Saturday, September 23, 2017

334. Crossing distance or crossing it out

In this blog, and elsewhere, I have discussed the benefits and problems of what I called ‘cognitive distance’, variety of thought. Too much distance makes collaboration difficult, too little distance can yield boredom and stagnation. Therefore, there is ‘optimal distance’: large enough to make contact potentially interesting, but not so large that this potential cannot be realised. Crossing distance requires effort and experience in dealing with people who think differently. As this ability grows, one can deal with greater distance.

One of the problems of present society is that people isolate themselves in segregated groups, with different group identities, as discussed in the preceding item in this blog. They become unable and unwilling to engage in reasonable debate, giving and assimilating constructive criticism, and see difference as an assault on their identity. Rather than crossing distance, distance is crossed out.

This due, in part, to the development of the ‘filter bubbles’ created by internet companies (Google, Facebook Amazon, ….) who tailor information, in the form of news, gossip, and product offerings, to the profiles of people constructed on the basis of past choices and contacts. People get served with what they are used to. This reduces cognitive distance.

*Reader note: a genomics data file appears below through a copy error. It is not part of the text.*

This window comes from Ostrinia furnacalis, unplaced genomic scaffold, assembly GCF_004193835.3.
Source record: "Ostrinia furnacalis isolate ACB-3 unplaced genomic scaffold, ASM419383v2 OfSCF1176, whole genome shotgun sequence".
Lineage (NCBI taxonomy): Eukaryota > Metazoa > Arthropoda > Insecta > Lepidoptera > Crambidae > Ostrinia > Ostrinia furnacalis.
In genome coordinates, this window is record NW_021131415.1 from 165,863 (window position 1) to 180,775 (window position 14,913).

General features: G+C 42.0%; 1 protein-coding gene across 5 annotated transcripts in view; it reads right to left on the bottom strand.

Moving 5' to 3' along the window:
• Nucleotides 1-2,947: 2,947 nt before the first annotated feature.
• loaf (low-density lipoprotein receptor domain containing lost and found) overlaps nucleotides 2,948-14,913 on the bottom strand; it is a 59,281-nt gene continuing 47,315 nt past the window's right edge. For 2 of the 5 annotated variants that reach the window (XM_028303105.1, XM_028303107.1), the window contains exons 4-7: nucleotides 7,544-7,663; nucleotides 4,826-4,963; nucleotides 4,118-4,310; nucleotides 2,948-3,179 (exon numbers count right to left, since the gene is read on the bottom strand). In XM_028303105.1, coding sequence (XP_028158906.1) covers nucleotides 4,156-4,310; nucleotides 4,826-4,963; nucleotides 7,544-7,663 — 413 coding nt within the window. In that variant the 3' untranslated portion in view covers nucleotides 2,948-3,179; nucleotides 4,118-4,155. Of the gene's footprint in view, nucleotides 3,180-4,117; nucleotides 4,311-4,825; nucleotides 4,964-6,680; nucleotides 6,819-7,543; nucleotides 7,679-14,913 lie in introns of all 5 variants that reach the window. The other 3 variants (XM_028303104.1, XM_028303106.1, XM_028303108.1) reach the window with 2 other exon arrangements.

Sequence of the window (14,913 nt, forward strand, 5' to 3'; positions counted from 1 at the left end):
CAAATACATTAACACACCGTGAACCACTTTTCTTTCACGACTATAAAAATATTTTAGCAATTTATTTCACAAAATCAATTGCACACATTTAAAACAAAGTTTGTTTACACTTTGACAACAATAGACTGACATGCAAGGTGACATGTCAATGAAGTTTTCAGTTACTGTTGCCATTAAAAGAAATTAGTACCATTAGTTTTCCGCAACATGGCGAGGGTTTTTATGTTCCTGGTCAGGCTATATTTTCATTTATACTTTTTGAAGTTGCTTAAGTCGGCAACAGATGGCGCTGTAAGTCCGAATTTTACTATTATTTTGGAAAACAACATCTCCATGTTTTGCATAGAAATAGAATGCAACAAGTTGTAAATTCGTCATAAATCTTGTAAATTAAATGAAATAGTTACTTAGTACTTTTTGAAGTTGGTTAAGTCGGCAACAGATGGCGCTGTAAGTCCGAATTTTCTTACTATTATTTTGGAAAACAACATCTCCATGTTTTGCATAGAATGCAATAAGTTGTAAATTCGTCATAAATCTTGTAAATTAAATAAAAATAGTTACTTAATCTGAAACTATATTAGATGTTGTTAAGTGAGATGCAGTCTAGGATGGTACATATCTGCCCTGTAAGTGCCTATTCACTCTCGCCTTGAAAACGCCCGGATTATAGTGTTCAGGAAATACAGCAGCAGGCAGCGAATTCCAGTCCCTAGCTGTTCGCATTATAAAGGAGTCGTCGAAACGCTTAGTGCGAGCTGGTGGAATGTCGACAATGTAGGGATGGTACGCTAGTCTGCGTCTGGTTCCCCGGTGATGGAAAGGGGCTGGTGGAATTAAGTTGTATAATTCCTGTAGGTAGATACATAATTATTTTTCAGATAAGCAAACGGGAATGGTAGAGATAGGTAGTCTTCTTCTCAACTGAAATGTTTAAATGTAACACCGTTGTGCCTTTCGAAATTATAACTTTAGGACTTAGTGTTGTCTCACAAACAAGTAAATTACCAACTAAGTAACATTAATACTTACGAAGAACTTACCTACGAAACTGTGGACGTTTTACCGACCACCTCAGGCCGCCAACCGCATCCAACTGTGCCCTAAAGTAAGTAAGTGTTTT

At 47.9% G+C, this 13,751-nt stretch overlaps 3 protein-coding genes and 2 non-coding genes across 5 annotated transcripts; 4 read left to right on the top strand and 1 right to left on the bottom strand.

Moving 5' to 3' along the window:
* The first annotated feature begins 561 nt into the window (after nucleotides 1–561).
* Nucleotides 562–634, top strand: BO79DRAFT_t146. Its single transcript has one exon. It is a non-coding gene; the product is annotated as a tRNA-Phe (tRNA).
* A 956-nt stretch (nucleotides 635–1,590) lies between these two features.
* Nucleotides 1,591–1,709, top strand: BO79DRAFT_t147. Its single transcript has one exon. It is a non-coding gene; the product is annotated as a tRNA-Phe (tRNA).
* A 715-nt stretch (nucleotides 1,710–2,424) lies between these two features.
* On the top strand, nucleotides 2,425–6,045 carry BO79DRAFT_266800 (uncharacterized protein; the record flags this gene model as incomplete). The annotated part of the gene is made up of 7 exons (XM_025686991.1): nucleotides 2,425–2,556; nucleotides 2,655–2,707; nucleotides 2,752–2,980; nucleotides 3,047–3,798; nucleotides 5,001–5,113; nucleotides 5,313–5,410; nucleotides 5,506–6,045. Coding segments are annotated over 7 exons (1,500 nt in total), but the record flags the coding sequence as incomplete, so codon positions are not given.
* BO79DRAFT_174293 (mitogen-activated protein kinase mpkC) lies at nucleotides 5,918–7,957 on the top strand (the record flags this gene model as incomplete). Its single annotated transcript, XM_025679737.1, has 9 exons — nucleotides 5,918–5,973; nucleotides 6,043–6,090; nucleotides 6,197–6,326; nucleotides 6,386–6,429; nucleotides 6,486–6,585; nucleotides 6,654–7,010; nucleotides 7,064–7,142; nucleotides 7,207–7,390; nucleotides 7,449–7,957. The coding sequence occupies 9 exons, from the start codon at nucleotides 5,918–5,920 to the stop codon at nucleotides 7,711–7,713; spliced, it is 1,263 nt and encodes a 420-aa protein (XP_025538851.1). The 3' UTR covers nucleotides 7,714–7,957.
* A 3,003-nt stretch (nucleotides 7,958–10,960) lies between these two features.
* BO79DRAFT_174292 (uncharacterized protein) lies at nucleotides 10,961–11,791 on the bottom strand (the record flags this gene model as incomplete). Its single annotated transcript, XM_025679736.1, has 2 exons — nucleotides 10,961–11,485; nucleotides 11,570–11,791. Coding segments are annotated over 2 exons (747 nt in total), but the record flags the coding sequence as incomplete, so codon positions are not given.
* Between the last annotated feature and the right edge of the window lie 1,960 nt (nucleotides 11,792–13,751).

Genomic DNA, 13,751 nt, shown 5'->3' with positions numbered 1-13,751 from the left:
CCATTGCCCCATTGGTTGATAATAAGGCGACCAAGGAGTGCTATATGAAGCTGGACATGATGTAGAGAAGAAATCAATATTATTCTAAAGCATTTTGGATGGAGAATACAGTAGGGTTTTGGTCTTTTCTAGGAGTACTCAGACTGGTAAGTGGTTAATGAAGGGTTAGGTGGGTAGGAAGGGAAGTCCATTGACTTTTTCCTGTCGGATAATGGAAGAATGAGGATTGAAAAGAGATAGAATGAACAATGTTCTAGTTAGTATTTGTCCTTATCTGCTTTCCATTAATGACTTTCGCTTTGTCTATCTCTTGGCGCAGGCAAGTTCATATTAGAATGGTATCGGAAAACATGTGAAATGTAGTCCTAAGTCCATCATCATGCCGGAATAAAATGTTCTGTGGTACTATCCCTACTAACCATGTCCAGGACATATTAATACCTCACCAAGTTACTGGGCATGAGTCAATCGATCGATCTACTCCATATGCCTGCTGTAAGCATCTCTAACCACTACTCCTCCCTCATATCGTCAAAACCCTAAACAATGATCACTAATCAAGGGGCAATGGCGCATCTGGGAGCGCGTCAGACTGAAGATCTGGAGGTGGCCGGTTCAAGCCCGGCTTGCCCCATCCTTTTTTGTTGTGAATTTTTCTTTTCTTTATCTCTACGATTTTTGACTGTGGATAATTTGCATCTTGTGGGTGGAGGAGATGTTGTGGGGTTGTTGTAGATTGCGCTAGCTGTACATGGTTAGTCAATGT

Partly, the development is due also to people seeking their identity in culturally homogeneous groups, as discussed in the preceding item of this blog.

The romanticism of being nested in a culturally homogeneous group, with shared blood, soil, and national mythology, wins out from the romanticism of transcending boundaries and engaging in adventures of the new.

The process becomes a vicious circle, with lack of trust and understanding further tightening the noose of cultural identity, and people nestling deeper in their cultural cocoons. .

Lacking practice in dealing with people who think differently, at larger cognitive distance, one unlearns how to cope with it. People neglect to learn to give and absorb constructive criticism. Differences of view condense and harden in differences of identity, which are less open to compromise and negotiation.

This cultural entrenchment is to the detriment of both individuals and society. Individuals suffer from a narrowing of perspective that stints intellectual and spiritual development. Society loses its ability for reasonable debate, to reconcile different views and interests in peace and trust.